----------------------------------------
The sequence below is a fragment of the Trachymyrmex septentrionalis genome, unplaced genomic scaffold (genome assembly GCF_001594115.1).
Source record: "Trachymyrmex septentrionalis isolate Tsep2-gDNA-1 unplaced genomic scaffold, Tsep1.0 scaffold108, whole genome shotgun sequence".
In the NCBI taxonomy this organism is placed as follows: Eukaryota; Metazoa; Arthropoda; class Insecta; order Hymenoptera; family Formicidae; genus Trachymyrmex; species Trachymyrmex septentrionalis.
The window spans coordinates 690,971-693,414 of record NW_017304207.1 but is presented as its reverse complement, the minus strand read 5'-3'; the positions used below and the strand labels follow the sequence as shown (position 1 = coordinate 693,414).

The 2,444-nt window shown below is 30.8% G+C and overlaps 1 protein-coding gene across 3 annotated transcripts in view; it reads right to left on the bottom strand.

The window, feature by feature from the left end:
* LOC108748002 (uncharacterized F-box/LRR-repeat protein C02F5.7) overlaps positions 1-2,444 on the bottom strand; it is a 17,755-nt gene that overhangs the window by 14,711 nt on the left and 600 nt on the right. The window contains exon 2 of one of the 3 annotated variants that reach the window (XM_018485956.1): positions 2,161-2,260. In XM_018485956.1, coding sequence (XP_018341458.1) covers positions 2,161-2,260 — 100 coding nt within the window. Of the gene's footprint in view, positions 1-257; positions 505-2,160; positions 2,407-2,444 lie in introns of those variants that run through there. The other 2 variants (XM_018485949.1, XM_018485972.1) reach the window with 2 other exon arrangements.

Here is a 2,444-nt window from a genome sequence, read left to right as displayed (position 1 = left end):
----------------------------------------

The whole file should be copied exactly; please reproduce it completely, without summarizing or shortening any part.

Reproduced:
The sequence below is a fragment of the Trachymyrmex septentrionalis genome, unplaced genomic scaffold (genome assembly GCF_001594115.1).
Source record: "Trachymyrmex septentrionalis isolate Tsep2-gDNA-1 unplaced genomic scaffold, Tsep1.0 scaffold108, whole genome shotgun sequence".
In the NCBI taxonomy this organism is placed as follows: Eukaryota; Metazoa; Arthropoda; class Insecta; order Hymenoptera; family Formicidae; genus Trachymyrmex; species Trachymyrmex septentrionalis.
The window spans coordinates 690,971-693,414 of record NW_017304207.1 but is presented as its reverse complement, the minus strand read 5'-3'; the positions used below and the strand labels follow the sequence as shown (position 1 = coordinate 693,414).

The 2,444-nt window shown below is 30.8% G+C and overlaps 1 protein-coding gene across 3 annotated transcripts in view; it reads right to left on the bottom strand.

The window, feature by feature from the left end:
* LOC108748002 (uncharacterized F-box/LRR-repeat protein C02F5.7) overlaps positions 1-2,444 on the bottom strand; it is a 17,755-nt gene that overhangs the window by 14,711 nt on the left and 600 nt on the right. The window contains exon 2 of one of the 3 annotated variants that reach the window (XM_018485956.1): positions 2,161-2,260. In XM_018485956.1, coding sequence (XP_018341458.1) covers positions 2,161-2,260 — 100 coding nt within the window. Of the gene's footprint in view, positions 1-257; positions 505-2,160; positions 2,407-2,444 lie in introns of those variants that run through there. The other 2 variants (XM_018485949.1, XM_018485972.1) reach the window with 2 other exon arrangements.

Here is a 2,444-nt window from a genome sequence, read left to right as displayed (position 1 = left end):